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CIMA assessment: a step too far?
Educators must empower students to think flexibly and take control of their exam journey, says Mark Foley
CIMA’s decision to revolutionise its assessment methods is having far-reaching consequences for organisations with finance study programmes. As other institutes also move to more flexible examining models we examine the impact this is having on students and employers.
What has changed?
Assessments are now more flexible. This means students can now plan the timing of their exam dates for the CIMA objective test papers so they, in effect, peak at the right time and maximise their chances of passing their exams. With ACCA moving to four exam sittings a year, greater flexibility is being given to the student to take ownership of their exam and study journey.
CIMA describes this is as an opportunity for the student to take more control of their studies. This supports the view of self-direction, personal responsibility and accountability, all key characteristics of CIMA-qualified accountants. This approach would allow CIMA students to develop these behaviours earlier in their studies and become well-rounded finance leaders on qualification. It also allows students the incentive of planning their studies around holiday, work and life-changing commitments.
The amount of flexibility provided by the institutes should only be applauded, and already we are witnessing significant real and meaningful benefits:
• Students can complete the exams in three years and avoid studying during critical year-end routines.
• Students’ study can be staggered so they are not all out of the office at the same time.
• Students can take more control of their own study pathway and ease the administrative burden on training managers.
• The case study exams try to mirror time pressured work tasks, set by a line manager, and so aim to demonstrate application to work-based scenarios.
However, employers are advised to retain some structure and ownership of the study programme as deferral rates are higher than ever. We are now seeing students deferring their exams at short notice with little penalty.
While in certain circumstances this is commendable, proficient exam standard students are choosing to defer and in some cases citing their own lack of self-belief as being the key reason for deferral.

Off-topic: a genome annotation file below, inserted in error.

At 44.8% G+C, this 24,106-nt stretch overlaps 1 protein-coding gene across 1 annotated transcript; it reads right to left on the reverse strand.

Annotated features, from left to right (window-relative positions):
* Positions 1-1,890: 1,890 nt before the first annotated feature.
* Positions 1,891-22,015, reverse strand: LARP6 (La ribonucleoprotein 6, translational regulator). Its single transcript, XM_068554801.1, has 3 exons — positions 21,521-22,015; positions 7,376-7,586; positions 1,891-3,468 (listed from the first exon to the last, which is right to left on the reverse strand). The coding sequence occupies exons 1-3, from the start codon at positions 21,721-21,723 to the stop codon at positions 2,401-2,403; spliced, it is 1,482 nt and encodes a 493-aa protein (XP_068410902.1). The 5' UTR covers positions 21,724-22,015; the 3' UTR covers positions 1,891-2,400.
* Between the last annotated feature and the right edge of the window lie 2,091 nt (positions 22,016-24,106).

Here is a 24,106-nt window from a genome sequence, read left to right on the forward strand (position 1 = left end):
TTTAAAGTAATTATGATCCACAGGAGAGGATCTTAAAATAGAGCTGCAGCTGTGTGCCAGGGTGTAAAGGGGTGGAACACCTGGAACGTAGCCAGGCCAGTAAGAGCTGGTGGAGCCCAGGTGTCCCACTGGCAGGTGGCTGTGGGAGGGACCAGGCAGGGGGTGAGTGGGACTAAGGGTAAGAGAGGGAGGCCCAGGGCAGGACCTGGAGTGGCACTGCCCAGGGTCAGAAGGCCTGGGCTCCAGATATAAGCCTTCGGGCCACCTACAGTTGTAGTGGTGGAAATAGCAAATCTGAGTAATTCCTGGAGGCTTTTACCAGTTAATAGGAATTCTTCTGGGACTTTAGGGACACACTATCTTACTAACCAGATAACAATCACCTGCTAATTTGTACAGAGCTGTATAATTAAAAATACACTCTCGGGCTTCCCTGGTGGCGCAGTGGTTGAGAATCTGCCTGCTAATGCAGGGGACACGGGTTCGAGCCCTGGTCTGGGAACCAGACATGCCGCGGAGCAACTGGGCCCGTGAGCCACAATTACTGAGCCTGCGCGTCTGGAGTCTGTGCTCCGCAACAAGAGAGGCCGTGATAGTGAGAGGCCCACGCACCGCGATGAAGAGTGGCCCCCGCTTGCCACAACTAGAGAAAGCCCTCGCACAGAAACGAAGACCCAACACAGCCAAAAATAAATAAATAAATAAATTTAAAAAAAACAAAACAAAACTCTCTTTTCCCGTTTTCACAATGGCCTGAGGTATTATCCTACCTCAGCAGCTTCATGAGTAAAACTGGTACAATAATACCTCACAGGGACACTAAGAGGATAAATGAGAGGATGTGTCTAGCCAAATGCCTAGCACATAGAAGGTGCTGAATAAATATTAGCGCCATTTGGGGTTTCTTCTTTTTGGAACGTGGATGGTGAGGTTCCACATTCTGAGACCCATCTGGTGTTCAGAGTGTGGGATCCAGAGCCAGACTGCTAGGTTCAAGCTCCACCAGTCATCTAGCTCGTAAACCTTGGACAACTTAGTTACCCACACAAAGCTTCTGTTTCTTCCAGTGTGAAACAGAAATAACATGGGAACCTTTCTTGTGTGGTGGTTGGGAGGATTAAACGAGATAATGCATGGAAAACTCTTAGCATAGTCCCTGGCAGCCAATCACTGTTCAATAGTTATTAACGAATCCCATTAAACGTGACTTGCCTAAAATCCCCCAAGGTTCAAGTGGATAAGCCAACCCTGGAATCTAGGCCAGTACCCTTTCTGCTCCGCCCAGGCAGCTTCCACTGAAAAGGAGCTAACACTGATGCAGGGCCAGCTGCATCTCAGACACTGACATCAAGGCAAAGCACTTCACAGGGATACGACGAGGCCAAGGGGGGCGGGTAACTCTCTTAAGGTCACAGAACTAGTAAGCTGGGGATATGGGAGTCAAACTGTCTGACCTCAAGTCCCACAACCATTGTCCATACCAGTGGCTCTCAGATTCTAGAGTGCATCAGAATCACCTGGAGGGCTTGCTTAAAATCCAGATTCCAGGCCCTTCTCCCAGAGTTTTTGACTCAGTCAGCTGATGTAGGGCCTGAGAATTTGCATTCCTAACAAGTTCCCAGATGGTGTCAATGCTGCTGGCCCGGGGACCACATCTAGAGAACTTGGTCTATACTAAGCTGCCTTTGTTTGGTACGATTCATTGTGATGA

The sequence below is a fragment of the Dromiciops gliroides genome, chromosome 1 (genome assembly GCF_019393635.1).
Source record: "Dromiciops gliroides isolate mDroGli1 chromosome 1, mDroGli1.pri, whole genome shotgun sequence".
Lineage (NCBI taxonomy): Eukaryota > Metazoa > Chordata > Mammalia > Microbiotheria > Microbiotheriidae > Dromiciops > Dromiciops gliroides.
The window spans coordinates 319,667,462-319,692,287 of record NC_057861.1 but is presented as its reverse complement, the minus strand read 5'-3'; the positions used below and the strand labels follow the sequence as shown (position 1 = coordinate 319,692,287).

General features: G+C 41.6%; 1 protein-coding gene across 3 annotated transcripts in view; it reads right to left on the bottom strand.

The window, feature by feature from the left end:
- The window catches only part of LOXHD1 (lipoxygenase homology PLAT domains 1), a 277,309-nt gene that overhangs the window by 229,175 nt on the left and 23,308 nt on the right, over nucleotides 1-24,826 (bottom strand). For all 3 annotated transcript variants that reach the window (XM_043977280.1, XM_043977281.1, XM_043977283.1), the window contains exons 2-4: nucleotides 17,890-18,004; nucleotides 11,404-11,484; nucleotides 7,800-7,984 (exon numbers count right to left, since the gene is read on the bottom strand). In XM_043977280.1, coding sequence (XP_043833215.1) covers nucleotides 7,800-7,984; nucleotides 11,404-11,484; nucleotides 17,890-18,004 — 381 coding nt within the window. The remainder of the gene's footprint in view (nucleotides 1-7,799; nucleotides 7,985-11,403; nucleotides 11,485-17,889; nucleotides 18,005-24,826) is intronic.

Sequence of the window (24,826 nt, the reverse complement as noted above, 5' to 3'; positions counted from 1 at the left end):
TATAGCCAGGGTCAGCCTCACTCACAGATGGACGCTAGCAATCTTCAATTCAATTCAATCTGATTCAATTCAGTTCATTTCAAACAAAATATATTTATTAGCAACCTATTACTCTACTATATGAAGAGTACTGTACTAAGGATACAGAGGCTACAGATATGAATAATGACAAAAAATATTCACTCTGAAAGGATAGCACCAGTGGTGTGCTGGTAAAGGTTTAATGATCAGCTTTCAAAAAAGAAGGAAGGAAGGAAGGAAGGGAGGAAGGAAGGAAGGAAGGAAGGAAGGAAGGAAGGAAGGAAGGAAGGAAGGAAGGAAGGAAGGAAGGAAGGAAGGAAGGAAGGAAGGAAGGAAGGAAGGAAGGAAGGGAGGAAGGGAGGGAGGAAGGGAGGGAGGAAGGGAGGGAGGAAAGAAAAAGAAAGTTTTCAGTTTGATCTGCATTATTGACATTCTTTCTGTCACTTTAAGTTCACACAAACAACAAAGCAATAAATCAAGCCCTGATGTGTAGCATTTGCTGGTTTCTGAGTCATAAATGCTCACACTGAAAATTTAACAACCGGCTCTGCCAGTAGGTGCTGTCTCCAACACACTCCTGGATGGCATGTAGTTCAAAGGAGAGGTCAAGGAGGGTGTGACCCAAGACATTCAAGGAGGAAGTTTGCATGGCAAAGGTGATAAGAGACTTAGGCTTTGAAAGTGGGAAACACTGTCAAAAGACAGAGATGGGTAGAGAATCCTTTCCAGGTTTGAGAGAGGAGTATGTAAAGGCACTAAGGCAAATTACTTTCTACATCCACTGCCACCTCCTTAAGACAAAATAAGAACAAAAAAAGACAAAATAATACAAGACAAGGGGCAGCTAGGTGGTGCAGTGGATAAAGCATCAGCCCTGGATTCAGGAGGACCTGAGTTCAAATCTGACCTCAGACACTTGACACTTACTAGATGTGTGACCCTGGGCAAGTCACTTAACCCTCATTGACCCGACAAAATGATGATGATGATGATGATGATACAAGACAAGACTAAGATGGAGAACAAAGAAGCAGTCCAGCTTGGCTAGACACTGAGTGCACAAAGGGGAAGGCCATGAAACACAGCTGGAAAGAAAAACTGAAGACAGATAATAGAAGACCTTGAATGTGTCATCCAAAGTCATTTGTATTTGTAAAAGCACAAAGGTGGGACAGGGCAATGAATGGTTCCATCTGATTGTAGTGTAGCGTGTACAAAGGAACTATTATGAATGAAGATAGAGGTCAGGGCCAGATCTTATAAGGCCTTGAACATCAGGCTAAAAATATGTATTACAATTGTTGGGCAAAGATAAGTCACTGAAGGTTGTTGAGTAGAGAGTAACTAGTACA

Exam dates used to be compulsory; now it depends on a number of factors such as work and social commitments, desire and confidence. The consequence of this has been a dramatic lengthening in the time to qualification.
There are consequences to these changing patterns:
• It’s more difficult to keep track of progress given there are fewer formal sittings.
• It disrupts staff scheduling and their availability for critical work tasks.
• It disrupts career and succession planning. Having a prescribed exam date provided some inevitability – whether you felt ready or not, the exam was there for the taking.
• Work and study become less integrated and, as a consequence, it becomes confusing to know what knowledge is being imparted and when this can be applied in the workplace.
• It takes longer for a student to qualify and may affect their promotional and remunerative opportunities.
Tips for employers:
1. Utilise your training provider’s progression planning calendars (where available) to stay on top of exam results, course timings and anticipated study completion dates.
2. Amend internal training study policies outlining a specific deferral authorisation process to ascertain the reasons for the request and decide on whether it’s appropriate to grant the deferral.
3. Provide training contracts with a specific recommended qualification date, which provides some rigidity and reduces the number of times a student will defer.
4. Ensure exams are taken within two weeks of revision course completion to maximise the chances of exam success.
5. Encourage students to contact either their account manager or tutor with regards to building confidence or perfecting technique and advising on delivery methods for all learning styles.
6. Finally, it’s more important than ever for employer engagement on practice assessment performance to identify more objectively if students are ready to sit their exams and avoid unnecessary deferral.
• Mark Foley FCCA is Head of Kaplan UK Account Management
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